In his first press conference since announcing he was diagnosed with blood clots and forced to sit out the remainder of the 2010 season, Brian Vickers met with the media Saturday in Bristol to update his condition and announce he would drive the No. 83 Red Bull Toyota in 2011.
“A lot has happened since the last time I saw you,” Vickers said. “I had heart surgery, never thought I’d have that at 26 [years old]. I’ve had a stint put in, never thought I’d have one of those. But they both went extremely well. I’m on Coumadin and Plavix still, and will be the rest of the year, so I will be out of the car, but they gave me full clearance for next year. I will be back next season. I will be racing in January and I’m really excited about that. They feel like I’m in the best shape I’ve ever been in in my life.
“I am going to be back in the [No.] 83 and I’m very excited about it. I’m very excited to be back with Red Bull,” Vickers added.
During further examinations after the initial diagnosis, doctors discovered Vickers also had a blood clot in his left finger, something that is only possible by passing through his heart. Sounding like a doctor in his own right, Vickers explained how his physicians discovered a hole in his heart through which the clot traveled to his arm. When a blood clot travels through this hole it has two places to go, the arm or the brain, leaving him more at risk for a stroke rather than a heart attack.
Understanding the risks, Vickers opted to undergo surgery on July 12 to close the repair the hole and prevent this from occurring again.
“It was a difficult decision, it wasn’t my easiest for sure,” Vickers said. “My decision was this, if I had the operation and something went wrong, God forbid I died, that wouldn’t be too good, but I feel pretty good about where I’m going next, so I’m good with that. The other option was not to close it and then run the risk of the stroke. How I made the decision… is I would rather die than have a stroke. That was kind of my thought process. I don’t want to live like a vegetable.”
In the process of operating to close the hole in his heart, doctors also looked to see if Vickers had May-Thurner Syndrome. According to the Cleveland Clinic, May-Thurner Syndrome is caused “when the left iliac vein is compressed by the right iliac artery, which increases the risk of deep vein thrombosis (DVT) in the left extremity. DVT is a blood clot that may partially or completely block blood flow through the vein.”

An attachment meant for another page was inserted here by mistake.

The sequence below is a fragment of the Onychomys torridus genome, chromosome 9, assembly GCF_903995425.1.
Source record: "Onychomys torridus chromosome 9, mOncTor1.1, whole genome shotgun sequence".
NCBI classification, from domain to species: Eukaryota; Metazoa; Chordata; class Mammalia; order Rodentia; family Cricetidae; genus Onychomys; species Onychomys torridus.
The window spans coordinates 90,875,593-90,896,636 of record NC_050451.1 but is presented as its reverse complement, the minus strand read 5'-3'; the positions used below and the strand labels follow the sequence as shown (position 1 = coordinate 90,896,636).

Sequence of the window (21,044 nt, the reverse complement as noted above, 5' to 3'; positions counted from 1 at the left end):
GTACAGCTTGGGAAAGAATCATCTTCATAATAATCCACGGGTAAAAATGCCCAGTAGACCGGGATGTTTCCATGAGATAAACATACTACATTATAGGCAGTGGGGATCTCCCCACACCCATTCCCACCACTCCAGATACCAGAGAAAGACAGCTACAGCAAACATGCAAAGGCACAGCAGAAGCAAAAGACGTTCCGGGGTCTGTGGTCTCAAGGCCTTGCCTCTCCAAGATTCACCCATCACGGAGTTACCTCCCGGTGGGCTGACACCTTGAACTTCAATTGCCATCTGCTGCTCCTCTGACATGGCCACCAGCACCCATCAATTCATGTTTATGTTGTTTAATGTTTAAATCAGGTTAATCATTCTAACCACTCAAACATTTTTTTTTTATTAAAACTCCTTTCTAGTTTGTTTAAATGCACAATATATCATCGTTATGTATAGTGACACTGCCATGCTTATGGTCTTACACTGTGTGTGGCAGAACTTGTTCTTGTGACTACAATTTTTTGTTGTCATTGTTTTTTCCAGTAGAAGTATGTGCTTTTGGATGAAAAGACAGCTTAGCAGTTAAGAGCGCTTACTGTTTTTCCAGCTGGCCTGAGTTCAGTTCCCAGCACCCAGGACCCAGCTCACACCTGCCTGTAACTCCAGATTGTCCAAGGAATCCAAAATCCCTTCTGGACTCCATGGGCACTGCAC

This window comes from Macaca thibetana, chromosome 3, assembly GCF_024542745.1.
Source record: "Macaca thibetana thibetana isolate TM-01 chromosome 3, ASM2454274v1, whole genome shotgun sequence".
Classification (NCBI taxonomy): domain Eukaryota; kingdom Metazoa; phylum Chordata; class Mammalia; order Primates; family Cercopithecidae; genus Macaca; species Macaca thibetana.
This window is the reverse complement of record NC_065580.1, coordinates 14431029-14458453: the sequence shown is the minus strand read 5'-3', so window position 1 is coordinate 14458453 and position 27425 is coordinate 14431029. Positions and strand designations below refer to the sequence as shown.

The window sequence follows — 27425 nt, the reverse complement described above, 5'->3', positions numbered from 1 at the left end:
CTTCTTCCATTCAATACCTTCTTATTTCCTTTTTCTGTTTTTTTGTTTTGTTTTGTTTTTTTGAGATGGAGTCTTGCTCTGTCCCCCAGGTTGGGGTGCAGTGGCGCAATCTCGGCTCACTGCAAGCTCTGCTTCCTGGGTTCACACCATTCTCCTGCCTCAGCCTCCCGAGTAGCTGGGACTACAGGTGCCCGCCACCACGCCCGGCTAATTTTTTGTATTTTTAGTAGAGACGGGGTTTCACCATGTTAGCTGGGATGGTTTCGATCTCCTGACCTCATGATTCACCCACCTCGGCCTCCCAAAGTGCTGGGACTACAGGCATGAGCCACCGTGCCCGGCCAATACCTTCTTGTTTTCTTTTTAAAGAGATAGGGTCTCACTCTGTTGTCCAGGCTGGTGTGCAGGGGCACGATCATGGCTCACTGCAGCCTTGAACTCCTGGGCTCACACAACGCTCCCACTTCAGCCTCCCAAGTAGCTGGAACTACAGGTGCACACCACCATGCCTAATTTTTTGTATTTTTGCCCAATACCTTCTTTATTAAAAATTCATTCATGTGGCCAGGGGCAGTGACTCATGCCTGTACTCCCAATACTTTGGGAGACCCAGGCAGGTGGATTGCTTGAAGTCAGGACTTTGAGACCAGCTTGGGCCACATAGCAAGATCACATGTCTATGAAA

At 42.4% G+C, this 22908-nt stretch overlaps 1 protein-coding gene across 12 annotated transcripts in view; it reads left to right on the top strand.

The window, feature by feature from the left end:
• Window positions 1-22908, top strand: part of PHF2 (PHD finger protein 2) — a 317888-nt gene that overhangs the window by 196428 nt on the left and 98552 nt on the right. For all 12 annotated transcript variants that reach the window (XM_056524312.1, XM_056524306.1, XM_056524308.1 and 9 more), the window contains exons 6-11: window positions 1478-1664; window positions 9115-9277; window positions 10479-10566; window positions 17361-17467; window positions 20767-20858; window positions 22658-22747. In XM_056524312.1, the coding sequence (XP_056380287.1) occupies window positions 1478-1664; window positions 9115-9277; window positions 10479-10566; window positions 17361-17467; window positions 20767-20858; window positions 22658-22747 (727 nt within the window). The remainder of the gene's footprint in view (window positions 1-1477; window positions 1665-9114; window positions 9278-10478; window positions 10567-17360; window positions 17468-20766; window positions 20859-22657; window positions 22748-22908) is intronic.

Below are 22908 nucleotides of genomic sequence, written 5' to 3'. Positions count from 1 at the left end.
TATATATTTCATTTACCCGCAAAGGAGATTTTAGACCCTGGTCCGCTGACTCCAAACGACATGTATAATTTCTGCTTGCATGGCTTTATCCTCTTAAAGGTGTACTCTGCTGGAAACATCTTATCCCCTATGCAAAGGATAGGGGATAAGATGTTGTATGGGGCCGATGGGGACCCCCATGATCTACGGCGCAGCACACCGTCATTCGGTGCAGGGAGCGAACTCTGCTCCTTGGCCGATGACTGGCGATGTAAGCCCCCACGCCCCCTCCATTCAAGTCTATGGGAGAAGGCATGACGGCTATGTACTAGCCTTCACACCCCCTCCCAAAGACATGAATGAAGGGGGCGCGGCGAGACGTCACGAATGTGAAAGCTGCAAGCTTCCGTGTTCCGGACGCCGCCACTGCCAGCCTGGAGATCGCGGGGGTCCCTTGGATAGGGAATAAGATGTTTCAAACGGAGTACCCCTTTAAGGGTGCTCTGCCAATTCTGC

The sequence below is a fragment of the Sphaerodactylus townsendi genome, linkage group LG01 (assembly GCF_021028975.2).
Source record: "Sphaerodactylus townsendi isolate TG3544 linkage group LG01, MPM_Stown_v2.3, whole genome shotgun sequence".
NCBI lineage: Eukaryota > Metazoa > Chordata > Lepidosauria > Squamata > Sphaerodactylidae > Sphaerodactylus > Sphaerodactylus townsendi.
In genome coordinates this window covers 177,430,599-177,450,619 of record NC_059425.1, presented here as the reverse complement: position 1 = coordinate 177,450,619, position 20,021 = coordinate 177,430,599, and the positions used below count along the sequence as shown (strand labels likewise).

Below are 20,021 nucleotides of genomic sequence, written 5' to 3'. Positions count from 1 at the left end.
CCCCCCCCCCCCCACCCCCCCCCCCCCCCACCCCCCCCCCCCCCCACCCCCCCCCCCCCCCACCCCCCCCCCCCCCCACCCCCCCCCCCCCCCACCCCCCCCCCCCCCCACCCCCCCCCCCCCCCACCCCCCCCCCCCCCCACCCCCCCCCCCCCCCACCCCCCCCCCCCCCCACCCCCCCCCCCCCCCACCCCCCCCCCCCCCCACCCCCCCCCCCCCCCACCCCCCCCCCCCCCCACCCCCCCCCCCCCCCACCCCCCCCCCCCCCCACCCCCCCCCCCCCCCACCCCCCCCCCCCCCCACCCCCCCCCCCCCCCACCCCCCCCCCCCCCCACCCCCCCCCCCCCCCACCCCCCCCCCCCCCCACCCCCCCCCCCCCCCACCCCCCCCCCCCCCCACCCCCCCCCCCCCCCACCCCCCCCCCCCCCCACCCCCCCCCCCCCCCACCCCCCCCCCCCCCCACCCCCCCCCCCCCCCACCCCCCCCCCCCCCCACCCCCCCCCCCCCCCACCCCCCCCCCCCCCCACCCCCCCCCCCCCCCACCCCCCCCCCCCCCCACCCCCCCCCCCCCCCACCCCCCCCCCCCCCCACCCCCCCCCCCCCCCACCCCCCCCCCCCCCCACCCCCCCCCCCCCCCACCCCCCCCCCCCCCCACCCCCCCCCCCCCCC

Doctors found he in fact had May-Thurner Syndrome, which Vickers said was “bad news, but great news.” A stint was added to his leg to help open up the blood flow the day after having the procedure to close the hole.
Throughout the process of diagnosis and surgery, Vickers remained confident in his doctors and his ability to recover. Initially planning to attend nearly every race, watch from the pit box and spotters stand learning everything he could, Vickers explained his stress level was becoming so high the blood thinners were simply not working. As a result, his doctors suggested he take time away from the track.
In that time, Vickers spent time traveling, going to various Red Bull events and simply enjoying life. While admitting it was hard not beating fenders with the guys he liked and did not like, Vickers said he enjoyed stepping back and taking in life away from the track.
“I have a new appreciation for life, I’m looking forward to it and I feel great and I’m excited to race,” Vickers said.
Since he will remain on blood thinners for the remainder of the year, Vickers will not be allowed in the car until January, but he does not feel like he has lost his competitive edge and expects to be at the top of his game when he returns.
“I haven’t been in any simulators,” Vickers explained, adding, “I’ve been playing NASCAR on Xbox a few times, not really sure if that counts.”
The Red Bull Racing driver says he has not discussed his return with NASCAR, but does not foresee any issues with his return. As far as the situation at Red Bull Racing, he explained he learned Kasey Kahne was joining the organization by reading it online and was not up to speed on what the future held.
Friday at Bristol, Scott Speed, current driver of the No. 82 Red Bull Toyota, told Frontstretch he was not worried about not having a ride for the 2011 season.
“I’m not worried about it at all.” Speed said. “I honestly don’t know about Brian. I think it’s one of those things that is a lot more complicated than it is let on. Brian’s deal is going to be what it’s going to be, and in any case, I’m really confident in my position. I honestly don’t think I’ll ever be in the position where I would be without a ride. I’m pretty much 100% positive about that, so I haven’t even thought about it.”
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